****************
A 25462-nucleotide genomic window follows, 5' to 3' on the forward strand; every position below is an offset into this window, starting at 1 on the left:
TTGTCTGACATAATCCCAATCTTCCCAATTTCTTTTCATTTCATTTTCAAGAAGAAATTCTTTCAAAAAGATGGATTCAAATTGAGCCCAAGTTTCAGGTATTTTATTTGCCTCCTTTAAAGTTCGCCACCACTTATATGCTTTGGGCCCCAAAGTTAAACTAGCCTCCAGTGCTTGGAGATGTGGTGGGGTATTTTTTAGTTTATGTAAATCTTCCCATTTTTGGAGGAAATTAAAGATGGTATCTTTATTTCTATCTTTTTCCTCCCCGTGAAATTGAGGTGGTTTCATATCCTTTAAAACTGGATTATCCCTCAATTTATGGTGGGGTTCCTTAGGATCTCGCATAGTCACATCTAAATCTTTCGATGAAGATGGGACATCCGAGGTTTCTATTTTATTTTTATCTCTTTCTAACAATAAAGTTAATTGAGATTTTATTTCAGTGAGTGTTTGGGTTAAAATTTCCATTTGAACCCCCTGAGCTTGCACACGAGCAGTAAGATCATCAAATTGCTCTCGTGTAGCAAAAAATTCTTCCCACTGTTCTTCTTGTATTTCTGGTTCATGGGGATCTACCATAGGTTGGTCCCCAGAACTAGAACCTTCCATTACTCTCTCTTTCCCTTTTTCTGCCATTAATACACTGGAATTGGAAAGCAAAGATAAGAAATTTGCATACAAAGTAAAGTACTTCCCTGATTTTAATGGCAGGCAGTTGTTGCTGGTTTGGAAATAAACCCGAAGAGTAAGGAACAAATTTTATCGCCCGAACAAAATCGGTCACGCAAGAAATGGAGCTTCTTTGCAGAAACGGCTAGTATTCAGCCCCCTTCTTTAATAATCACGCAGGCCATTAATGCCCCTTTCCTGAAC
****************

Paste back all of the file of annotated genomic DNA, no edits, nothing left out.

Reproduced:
A 25462-nucleotide genomic window follows, 5' to 3' on the forward strand; every position below is an offset into this window, starting at 1 on the left:
TTGTCTGACATAATCCCAATCTTCCCAATTTCTTTTCATTTCATTTTCAAGAAGAAATTCTTTCAAAAAGATGGATTCAAATTGAGCCCAAGTTTCAGGTATTTTATTTGCCTCCTTTAAAGTTCGCCACCACTTATATGCTTTGGGCCCCAAAGTTAAACTAGCCTCCAGTGCTTGGAGATGTGGTGGGGTATTTTTTAGTTTATGTAAATCTTCCCATTTTTGGAGGAAATTAAAGATGGTATCTTTATTTCTATCTTTTTCCTCCCCGTGAAATTGAGGTGGTTTCATATCCTTTAAAACTGGATTATCCCTCAATTTATGGTGGGGTTCCTTAGGATCTCGCATAGTCACATCTAAATCTTTCGATGAAGATGGGACATCCGAGGTTTCTATTTTATTTTTATCTCTTTCTAACAATAAAGTTAATTGAGATTTTATTTCAGTGAGTGTTTGGGTTAAAATTTCCATTTGAACCCCCTGAGCTTGCACACGAGCAGTAAGATCATCAAATTGCTCTCGTGTAGCAAAAAATTCTTCCCACTGTTCTTCTTGTATTTCTGGTTCATGGGGATCTACCATAGGTTGGTCCCCAGAACTAGAACCTTCCATTACTCTCTCTTTCCCTTTTTCTGCCATTAATACACTGGAATTGGAAAGCAAAGATAAGAAATTTGCATACAAAGTAAAGTACTTCCCTGATTTTAATGGCAGGCAGTTGTTGCTGGTTTGGAAATAAACCCGAAGAGTAAGGAACAAATTTTATCGCCCGAACAAAATCGGTCACGCAAGAAATGGAGCTTCTTTGCAGAAACGGCTAGTATTCAGCCCCCTTCTTTAATAATCACGCAGGCCATTAATGCCCCTTTCCTGAAC